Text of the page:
• Aug 09, 2021

Late Summer Cutting Management of Alfalfa

Dr. Dan Undersander
Forage Professor Emeritus, University of Wisconsin
Woman standing in front of farm equipment
Difficult alfalfa harvesting conditions sometimes result in farmers being off schedule for late summer harvesting alfalfa. This raises the question of best cutting management of alfalfa harvest as the end of summer approaches. 

If we want good winter survival and rapid green-up for optimal yields next year, alfalfa must either:
  1. be cut early enough to regrow and replenish root carbohydrates and proteins before a killing frost (24oF) or
  2. be cut so late that the alfalfa does not use significant root carbohydrates for fall regrowth.
This has resulted in the recommendation of a ‘no-cut’ window from Sept 1 to killing frost for states along the Canadian border with the ‘no-cut’ window extending from Sept 10 to frost in states immediately to the south. In areas that experience a killing frost in early October, it is recommended to have an even earlier ‘no-cut’ window that may extend as early as mid-August.

However, these dates are based on weather averages and the ‘safe’ cutting date may be either earlier or later in some areas. Research has helped define this window by indicating that alfalfa needs 500 growing degree days (GDD, [{(maximum temperature + minimum temperature)/2} minus 41oF], accumulated until a killing frost of 24oF) after the last summer cutting to regrow sufficiently for good winter survival and yield the next year. Thus, the date is not important but rather temperature following cutting and alfalfa regrowth; provided we allow for at least 500 GDD to accumulate, we can cut as late in the season as possible.

On the other extreme, we can also cut sufficiently late that little regrowth occurs. Cutting when 200 GDD or less will occur indicates that there will be insufficient regrowth to use significant amounts of root carbohydrates. These plants would also have good winter survival, especially with moderate snowfall. It is important to remember that we do not need to wait for a killing frost to take the last cutting. Cutting ahead of when a killing frost is predicted is important as haymaking conditions after a killing frost are seldom good.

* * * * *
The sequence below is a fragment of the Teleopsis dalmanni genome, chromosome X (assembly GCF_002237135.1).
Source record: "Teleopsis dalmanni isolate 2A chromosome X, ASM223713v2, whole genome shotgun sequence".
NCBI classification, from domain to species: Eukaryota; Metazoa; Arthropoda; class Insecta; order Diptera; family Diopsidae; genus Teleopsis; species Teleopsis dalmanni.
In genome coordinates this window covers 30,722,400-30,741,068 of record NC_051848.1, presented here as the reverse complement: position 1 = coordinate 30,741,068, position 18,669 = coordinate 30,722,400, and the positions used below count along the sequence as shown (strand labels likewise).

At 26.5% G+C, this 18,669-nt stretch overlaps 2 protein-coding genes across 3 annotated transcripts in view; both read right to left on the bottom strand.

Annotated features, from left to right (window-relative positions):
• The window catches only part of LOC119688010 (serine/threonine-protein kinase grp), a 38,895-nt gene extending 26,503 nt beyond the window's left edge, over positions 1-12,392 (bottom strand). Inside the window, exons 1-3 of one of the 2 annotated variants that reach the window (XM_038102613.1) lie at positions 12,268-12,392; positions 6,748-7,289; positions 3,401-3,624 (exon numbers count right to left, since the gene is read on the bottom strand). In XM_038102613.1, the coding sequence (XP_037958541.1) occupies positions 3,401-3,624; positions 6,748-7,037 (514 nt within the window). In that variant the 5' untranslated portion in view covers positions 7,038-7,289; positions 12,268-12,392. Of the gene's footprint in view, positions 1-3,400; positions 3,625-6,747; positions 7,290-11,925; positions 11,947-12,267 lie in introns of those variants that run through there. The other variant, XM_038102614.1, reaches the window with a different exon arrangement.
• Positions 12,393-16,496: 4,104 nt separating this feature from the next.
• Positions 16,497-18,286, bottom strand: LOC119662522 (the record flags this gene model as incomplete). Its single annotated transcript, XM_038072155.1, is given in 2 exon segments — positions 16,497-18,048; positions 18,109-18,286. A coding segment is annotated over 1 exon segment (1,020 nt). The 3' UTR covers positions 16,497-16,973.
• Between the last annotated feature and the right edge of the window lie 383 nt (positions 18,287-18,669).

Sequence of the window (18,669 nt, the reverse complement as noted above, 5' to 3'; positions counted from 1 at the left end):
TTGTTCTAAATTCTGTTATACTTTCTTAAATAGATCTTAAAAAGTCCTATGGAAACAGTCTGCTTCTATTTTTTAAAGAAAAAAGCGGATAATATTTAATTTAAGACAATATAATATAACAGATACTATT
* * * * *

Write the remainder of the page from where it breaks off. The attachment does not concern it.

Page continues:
In summary, we want either to take the last alfalfa harvest either early enough that regrowth will replenish reserves or so late that little to no growth occurs.

Calculating both probabilities tells us the risk of winter injury or kill when harvesting at different dates during September and October. This data in the figures below was calculated for Wisconsin sites where we had 42 years of weather history. In each graph, the blue is the probability of accumulating 500 GDD after each week. The maroon area is the probability of accumulating less than 200 GDD. The top line is the probability of accumulating either 500 GDD or less than 200 GDD after the indicated date and shows the probability of no injury or kill to alfalfa stands harvested on that date. We should assume that the graphs are for very winterhardy varieties (winter survival score of 2 or less) and that less winterhardy varieties would be at more risk.  

The effect of timing late summer cuttings on winter survival and next year yield depends on the weather following cutting and the graphs give the risk associated with cutting times over the last 42 years. We can see that, at Eau Claire, WI, (east of Minneapolis, MN) 500 GDD or more always accumulated by September 1 but at Beloit, WI (on the Illinois border) 500 GDD always accumulated until Sept 10. The middle of September through the middle of October was the riskiest time to cut alfalfa over the last 42 years.

Thus, not harvesting between Sept 1 at Eau Claire or Sept 10 at the WI/IL border and a killing frost is the safe alternative but often times harvesting a week late was not detrimental. The last half of September was the riskiest with low probability of either more than 500 GDD or less than 200 GDD accumulation. Waiting till mid Oct or later was often safe whether or not a frost has occurred. Alfalfa forage quality changes little during mid-September to October, so harvest can be delayed till close to a killing frost if the stand is to be kept.

Many will take a late fall cutting this year due to hay shortages and high hay prices, but we should remember that there is some risk of stand injury if harvesting at or near frost. Leaving alfalfa residue improves overwintering of alfalfa since the reside provides some insulation of the alfalfa crown from cold air temperatures and helps hold snow which further insulates the crown. Data has shown that the risk of taking the late fall harvest is diminished if the harvest intervals have been longer than 32 days during the growing season. Optimum soil test levels of soil pH (6.5 or higher) and potassium can also enhance winter survival of late harvested alfalfa. Cutting high to leave 6 inches of stubble is recommended in the Plains to catch and hold snow.

Data collected at University of WI sites where there was 42 years of weather history


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Do you really know the quality of your alfalfa?
Article • Agronomic Information

Do you really know the quality of your alfalfa?